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How Do I Teach My Child to Accept “No”?

I’m in the habit of buying small treats or toys for my 5-year-old when we go shopping, but now she expects it every time. When I don’t buy her something, she gets upset. How do I curb this behaviour?  Melanie


This is a concern that we often hear from parents. Children naturally gravitate towards consistency and routine, so it is typical for your daughter to now be expecting a treat whenever she goes out.  It can be especially difficult to deal with behavior when you are in public as you are in an unpredictable environment and there are a lot more factors that come into play that you wouldn’t find at home.

When developing a strategy to help your daughter learn to accept “no” from you, it’s a good idea to sit down with her before you go to the store and prepare her for what is going to be expected from her during the trip. Since she is still quite young, it might be helpful to use dolls or stuffed animals to illustrate your teaching and help her to practice this new skill.

Start by explaining to her what it is you want to see at the store, and try to keep it positive. For example, “We are going to the store tonight! I might have to say no when you ask for a treat, and I know how this can make you feel sad.”

Next, you want to explain to her what behavior you would like to see, and be sure to keep it very simple and clear. This helps her to know what is expected, and also helps you as the parent to maintain consistency. For example, “When we are leaving the store, you might ask me if you can have a toy or a treat. When I tell you “no”, you will look at Mommy and say “ok” in a calm voice. If you feel upset, you can take a deep breath or ask me a question in a calm voice.” Check in to see that she understands by having her repeat back to you what accepting no looks like.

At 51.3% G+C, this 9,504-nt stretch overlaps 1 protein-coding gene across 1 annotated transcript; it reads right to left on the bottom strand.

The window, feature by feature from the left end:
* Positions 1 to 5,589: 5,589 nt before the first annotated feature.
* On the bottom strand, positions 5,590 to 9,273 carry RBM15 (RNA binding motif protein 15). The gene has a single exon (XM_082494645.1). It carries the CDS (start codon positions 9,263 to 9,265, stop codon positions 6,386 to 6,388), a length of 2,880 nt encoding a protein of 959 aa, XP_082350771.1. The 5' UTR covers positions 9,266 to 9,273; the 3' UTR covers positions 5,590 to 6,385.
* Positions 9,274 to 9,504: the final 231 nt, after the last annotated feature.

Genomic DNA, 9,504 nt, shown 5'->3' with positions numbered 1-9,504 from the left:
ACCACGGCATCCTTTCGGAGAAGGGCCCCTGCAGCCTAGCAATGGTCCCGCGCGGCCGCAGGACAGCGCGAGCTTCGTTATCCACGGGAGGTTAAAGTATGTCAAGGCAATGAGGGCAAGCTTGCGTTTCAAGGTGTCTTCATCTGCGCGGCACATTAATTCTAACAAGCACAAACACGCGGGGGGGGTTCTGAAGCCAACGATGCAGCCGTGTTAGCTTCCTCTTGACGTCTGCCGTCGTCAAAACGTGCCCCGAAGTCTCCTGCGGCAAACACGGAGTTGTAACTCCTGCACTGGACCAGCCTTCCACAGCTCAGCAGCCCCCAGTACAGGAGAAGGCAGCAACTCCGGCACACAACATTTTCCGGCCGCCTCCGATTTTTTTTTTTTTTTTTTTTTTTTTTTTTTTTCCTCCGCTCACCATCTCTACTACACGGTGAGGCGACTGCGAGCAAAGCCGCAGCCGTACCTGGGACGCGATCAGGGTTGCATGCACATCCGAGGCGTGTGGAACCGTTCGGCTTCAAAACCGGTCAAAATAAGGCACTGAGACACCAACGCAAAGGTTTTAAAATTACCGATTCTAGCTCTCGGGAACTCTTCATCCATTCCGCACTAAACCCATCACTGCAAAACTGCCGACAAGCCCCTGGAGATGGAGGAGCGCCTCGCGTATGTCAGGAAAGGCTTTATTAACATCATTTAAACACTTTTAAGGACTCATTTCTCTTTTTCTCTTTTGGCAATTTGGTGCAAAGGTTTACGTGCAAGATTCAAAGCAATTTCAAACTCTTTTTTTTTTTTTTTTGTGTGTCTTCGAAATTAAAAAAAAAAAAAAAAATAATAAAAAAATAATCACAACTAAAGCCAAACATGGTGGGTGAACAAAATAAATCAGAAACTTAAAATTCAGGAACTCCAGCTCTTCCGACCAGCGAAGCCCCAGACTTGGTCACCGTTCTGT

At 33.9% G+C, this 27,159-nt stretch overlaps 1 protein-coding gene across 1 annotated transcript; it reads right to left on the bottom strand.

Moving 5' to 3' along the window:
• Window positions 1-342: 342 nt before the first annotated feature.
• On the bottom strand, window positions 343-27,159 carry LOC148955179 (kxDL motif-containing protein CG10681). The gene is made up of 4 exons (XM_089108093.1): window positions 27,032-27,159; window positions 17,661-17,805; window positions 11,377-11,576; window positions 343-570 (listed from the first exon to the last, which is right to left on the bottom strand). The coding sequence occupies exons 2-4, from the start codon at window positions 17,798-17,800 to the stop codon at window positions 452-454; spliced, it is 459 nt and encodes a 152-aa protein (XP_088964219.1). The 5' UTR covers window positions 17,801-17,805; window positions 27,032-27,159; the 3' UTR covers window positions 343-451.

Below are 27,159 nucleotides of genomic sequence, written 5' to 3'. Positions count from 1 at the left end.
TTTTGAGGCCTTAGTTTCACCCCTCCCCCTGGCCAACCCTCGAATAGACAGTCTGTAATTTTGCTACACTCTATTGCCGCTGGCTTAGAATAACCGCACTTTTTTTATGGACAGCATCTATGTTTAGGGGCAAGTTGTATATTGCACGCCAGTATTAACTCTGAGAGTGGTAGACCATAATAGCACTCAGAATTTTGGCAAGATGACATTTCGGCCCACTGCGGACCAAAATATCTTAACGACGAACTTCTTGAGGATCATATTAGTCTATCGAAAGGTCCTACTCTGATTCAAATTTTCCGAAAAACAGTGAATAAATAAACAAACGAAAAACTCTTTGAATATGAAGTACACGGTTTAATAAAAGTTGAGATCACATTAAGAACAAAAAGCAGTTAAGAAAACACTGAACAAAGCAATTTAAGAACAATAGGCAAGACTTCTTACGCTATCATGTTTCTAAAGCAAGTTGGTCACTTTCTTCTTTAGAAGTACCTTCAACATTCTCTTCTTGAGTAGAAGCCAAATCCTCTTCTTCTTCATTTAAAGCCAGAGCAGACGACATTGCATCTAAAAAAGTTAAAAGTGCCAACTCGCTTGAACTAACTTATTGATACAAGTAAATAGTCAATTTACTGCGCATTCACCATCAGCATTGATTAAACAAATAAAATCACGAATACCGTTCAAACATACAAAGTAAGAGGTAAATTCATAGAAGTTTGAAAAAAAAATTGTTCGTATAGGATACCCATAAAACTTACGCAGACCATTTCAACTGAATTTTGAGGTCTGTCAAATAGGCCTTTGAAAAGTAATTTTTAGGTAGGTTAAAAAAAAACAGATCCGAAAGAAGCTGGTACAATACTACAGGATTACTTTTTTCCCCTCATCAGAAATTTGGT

Your daughter will probably want to know why she needs to accept no, so it is good to explain this to her. For example, “When you show me that you can accept “no,” we can then have more time to do the things that you want to do, like going to the park after the store”. Check in with her to see if she understands, and then practice the steps with her (with or without the dolls/stuffed animals). Practicing doesn’t have to be about the store specifically, because what we are focusing on is the skill of accepting no. You can pick a totally silly situation where she might have to practice the skill.

It can be helpful to back up your plan with some sort of reward for her. This can be stickers on a chart for every time she accepts no, which can result in a small prize at the end of the plan, or it could be immediate such as a trip to the park on the way home from the store. Be creative! You know your daughter best and so you will know what types of things will motivate her. Just be sure that you give her lots of praise and encouragement, as this positive attention will help reinforce the behavior that you want to see as well as fostering a positive relationship.

Finally, once you have done the prep work, you can give the plan a try. It might be helpful to start with short practice trips (like a trip to get milk and bread). That way you are not under pressure to complete all of your shopping should your daughter have some difficulties accepting no from you. You can then work your way up to putting the plan in place on those big shopping trips. Make sure that you are consistent with the plan so that your daughter knows that this is the new routine which she will be a part of.

Good luck!

– Laura, CTH Family Support Worker

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